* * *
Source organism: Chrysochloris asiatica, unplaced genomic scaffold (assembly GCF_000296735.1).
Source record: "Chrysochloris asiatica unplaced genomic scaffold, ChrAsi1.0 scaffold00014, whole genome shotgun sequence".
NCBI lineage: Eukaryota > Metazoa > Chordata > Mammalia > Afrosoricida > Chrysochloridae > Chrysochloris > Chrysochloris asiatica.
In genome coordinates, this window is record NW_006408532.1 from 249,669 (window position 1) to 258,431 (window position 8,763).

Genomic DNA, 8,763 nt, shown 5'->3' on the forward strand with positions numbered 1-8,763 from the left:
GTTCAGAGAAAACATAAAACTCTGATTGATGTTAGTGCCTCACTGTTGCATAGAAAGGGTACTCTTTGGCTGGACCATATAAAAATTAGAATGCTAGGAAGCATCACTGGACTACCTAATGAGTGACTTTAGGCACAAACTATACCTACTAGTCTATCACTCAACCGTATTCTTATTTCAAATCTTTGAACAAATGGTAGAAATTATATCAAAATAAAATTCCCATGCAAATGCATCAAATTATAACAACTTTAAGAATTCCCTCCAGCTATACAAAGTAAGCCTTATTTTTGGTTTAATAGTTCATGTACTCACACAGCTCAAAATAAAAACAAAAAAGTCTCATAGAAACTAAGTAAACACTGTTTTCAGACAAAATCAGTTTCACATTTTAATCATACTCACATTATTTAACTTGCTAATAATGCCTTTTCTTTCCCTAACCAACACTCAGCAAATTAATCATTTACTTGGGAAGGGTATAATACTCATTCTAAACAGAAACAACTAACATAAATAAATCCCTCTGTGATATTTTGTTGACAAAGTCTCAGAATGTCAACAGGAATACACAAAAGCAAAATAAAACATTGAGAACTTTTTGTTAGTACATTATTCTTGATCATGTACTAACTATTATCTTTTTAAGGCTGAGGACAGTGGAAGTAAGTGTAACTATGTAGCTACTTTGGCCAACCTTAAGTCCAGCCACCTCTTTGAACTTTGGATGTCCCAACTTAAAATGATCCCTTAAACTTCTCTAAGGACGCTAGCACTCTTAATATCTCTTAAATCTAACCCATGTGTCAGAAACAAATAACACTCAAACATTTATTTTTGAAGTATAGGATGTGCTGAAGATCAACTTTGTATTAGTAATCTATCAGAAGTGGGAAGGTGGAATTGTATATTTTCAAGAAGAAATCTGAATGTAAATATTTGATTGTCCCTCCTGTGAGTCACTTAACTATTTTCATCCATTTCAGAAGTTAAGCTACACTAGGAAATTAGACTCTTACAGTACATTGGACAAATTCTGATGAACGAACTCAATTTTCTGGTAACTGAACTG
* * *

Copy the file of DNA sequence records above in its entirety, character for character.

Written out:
Source organism: Chrysochloris asiatica, unplaced genomic scaffold (assembly GCF_000296735.1).
Source record: "Chrysochloris asiatica unplaced genomic scaffold, ChrAsi1.0 scaffold00014, whole genome shotgun sequence".
NCBI lineage: Eukaryota > Metazoa > Chordata > Mammalia > Afrosoricida > Chrysochloridae > Chrysochloris > Chrysochloris asiatica.
In genome coordinates, this window is record NW_006408532.1 from 249,669 (window position 1) to 258,431 (window position 8,763).

Genomic DNA, 8,763 nt, shown 5'->3' on the forward strand with positions numbered 1-8,763 from the left:
GTTCAGAGAAAACATAAAACTCTGATTGATGTTAGTGCCTCACTGTTGCATAGAAAGGGTACTCTTTGGCTGGACCATATAAAAATTAGAATGCTAGGAAGCATCACTGGACTACCTAATGAGTGACTTTAGGCACAAACTATACCTACTAGTCTATCACTCAACCGTATTCTTATTTCAAATCTTTGAACAAATGGTAGAAATTATATCAAAATAAAATTCCCATGCAAATGCATCAAATTATAACAACTTTAAGAATTCCCTCCAGCTATACAAAGTAAGCCTTATTTTTGGTTTAATAGTTCATGTACTCACACAGCTCAAAATAAAAACAAAAAAGTCTCATAGAAACTAAGTAAACACTGTTTTCAGACAAAATCAGTTTCACATTTTAATCATACTCACATTATTTAACTTGCTAATAATGCCTTTTCTTTCCCTAACCAACACTCAGCAAATTAATCATTTACTTGGGAAGGGTATAATACTCATTCTAAACAGAAACAACTAACATAAATAAATCCCTCTGTGATATTTTGTTGACAAAGTCTCAGAATGTCAACAGGAATACACAAAAGCAAAATAAAACATTGAGAACTTTTTGTTAGTACATTATTCTTGATCATGTACTAACTATTATCTTTTTAAGGCTGAGGACAGTGGAAGTAAGTGTAACTATGTAGCTACTTTGGCCAACCTTAAGTCCAGCCACCTCTTTGAACTTTGGATGTCCCAACTTAAAATGATCCCTTAAACTTCTCTAAGGACGCTAGCACTCTTAATATCTCTTAAATCTAACCCATGTGTCAGAAACAAATAACACTCAAACATTTATTTTTGAAGTATAGGATGTGCTGAAGATCAACTTTGTATTAGTAATCTATCAGAAGTGGGAAGGTGGAATTGTATATTTTCAAGAAGAAATCTGAATGTAAATATTTGATTGTCCCTCCTGTGAGTCACTTAACTATTTTCATCCATTTCAGAAGTTAAGCTACACTAGGAAATTAGACTCTTACAGTACATTGGACAAATTCTGATGAACGAACTCAATTTTCTGGTAACTGAACTG